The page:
Leslie, Henry David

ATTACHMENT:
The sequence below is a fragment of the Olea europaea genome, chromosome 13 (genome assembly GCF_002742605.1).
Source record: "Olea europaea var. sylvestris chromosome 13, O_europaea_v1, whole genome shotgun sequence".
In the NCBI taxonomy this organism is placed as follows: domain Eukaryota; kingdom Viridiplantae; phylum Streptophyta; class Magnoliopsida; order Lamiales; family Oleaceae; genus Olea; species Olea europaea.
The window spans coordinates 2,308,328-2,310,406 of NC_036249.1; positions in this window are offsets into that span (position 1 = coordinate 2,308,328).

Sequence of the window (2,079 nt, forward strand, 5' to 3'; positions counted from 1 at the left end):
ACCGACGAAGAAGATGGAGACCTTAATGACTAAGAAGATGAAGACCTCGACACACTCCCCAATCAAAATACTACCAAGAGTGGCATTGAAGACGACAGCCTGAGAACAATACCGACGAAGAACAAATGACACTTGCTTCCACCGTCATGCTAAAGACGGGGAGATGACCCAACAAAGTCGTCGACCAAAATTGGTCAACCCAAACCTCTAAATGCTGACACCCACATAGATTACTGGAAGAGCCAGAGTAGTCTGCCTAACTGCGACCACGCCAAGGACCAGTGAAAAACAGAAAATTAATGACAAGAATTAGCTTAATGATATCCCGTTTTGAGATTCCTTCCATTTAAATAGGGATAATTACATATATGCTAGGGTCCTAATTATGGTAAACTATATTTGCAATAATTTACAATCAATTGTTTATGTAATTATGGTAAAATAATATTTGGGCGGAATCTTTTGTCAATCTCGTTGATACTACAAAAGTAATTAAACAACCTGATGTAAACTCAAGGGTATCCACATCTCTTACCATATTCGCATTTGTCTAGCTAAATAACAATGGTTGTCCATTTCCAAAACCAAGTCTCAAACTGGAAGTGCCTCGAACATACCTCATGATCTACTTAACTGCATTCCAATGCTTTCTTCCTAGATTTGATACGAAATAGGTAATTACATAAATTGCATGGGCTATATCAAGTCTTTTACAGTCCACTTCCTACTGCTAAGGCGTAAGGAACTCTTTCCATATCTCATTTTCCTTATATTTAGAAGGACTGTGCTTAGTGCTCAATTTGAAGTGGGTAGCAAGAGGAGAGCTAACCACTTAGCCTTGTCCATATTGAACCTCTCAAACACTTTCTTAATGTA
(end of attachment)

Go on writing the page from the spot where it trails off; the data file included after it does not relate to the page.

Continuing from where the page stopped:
An English composer and conductor; born in London, where he began his musical studies under Charles Lucas. He played the cello for several years at the Sacred Harmonic Society and elsewhere. In 1847 the Amateur Musical Society was formed and he was appointed honorary secretary, in 1855 becoming its conductor. The society dissolved in 1861. The famous Leslie Choir was established by a M. Joseph Heming in 1853, but Leslie became its conductor in 1855. In 1863 he was appointed conductor of the Herefordshire Philharmonic Society, and the next year became principal of the National College of Music. The last named was given up in a few years, not receiving sufficient support. The Guild of Amateur Musicians was formed in 1874, and he became its director and conductor. He died at Llansaintfraid, near Oswestry. The first of his works to be published was a Te Deum and Jubilate in D, 1846. The next year appeared a symphony in F, followed later by a festival anthem, Let God Arise, for solo voices, chorus and orchestra; an overture, The Templar; the oratorios, Immanuel and Judith; an operetta, Romance or Bold Dick Turpin; the cantatas, Holyrood, and The Daughter of the Isles; and an opera, Ida. He also composed much instrumental chamber-music, anthems, songs, piano-pieces, many madrigals, and motets.